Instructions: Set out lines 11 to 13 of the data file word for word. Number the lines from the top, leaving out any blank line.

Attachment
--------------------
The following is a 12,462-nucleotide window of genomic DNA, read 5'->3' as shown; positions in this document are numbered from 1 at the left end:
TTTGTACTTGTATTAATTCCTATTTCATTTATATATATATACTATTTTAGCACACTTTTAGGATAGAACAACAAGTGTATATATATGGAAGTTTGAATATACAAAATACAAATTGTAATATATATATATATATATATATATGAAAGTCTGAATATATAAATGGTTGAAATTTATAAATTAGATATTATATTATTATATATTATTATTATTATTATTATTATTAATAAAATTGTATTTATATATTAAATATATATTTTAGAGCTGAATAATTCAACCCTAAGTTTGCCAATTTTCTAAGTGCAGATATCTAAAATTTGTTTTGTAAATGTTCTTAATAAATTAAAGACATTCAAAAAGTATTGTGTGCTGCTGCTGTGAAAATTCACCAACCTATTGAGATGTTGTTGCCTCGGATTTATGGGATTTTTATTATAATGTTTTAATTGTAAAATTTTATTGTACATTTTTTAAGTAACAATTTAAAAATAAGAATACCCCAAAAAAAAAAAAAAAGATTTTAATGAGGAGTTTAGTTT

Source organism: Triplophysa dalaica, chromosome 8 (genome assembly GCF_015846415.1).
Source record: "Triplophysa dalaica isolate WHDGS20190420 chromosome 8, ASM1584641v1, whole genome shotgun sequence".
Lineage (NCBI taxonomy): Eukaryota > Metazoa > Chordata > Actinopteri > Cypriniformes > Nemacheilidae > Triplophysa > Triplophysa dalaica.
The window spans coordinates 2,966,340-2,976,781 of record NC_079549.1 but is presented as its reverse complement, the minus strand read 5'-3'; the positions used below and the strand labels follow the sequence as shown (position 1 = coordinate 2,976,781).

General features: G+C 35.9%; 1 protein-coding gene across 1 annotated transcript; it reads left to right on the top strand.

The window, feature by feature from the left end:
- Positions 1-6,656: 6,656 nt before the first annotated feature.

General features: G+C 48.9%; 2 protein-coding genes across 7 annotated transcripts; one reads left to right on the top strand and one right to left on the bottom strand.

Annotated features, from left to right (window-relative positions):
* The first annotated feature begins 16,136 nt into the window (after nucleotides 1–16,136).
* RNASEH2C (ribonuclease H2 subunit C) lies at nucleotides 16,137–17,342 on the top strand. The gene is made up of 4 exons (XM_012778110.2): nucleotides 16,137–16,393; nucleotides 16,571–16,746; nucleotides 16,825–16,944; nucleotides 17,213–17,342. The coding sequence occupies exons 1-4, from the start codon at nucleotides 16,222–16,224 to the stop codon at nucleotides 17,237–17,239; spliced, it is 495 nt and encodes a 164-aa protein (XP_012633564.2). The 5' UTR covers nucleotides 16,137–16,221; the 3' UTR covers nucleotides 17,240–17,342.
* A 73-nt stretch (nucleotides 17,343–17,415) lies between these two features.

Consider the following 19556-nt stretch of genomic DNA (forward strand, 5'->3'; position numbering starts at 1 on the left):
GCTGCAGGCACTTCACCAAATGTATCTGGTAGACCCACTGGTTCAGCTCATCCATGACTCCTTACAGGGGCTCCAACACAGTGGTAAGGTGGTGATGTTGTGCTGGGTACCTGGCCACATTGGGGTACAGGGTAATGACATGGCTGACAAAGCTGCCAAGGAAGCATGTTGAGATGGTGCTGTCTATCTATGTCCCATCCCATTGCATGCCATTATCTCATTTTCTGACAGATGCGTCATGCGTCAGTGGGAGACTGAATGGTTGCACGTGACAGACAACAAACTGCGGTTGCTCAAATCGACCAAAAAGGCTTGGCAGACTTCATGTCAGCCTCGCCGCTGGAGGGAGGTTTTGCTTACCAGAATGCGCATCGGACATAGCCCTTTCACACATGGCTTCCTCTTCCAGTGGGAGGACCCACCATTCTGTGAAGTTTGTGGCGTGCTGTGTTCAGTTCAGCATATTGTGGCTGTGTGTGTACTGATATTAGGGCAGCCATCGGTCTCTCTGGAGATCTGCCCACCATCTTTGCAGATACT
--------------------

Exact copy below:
Annotated features, from left to right (window-relative positions):
* The first annotated feature begins 16,136 nt into the window (after nucleotides 1–16,136).
* RNASEH2C (ribonuclease H2 subunit C) lies at nucleotides 16,137–17,342 on the top strand. The gene is made up of 4 exons (XM_012778110.2): nucleotides 16,137–16,393; nucleotides 16,571–16,746; nucleotides 16,825–16,944; nucleotides 17,213–17,342. The coding sequence occupies exons 1-4, from the start codon at nucleotides 16,222–16,224 to the stop codon at nucleotides 17,237–17,239; spliced, it is 495 nt and encodes a 164-aa protein (XP_012633564.2). The 5' UTR covers nucleotides 16,137–16,221; the 3' UTR covers nucleotides 17,240–17,342.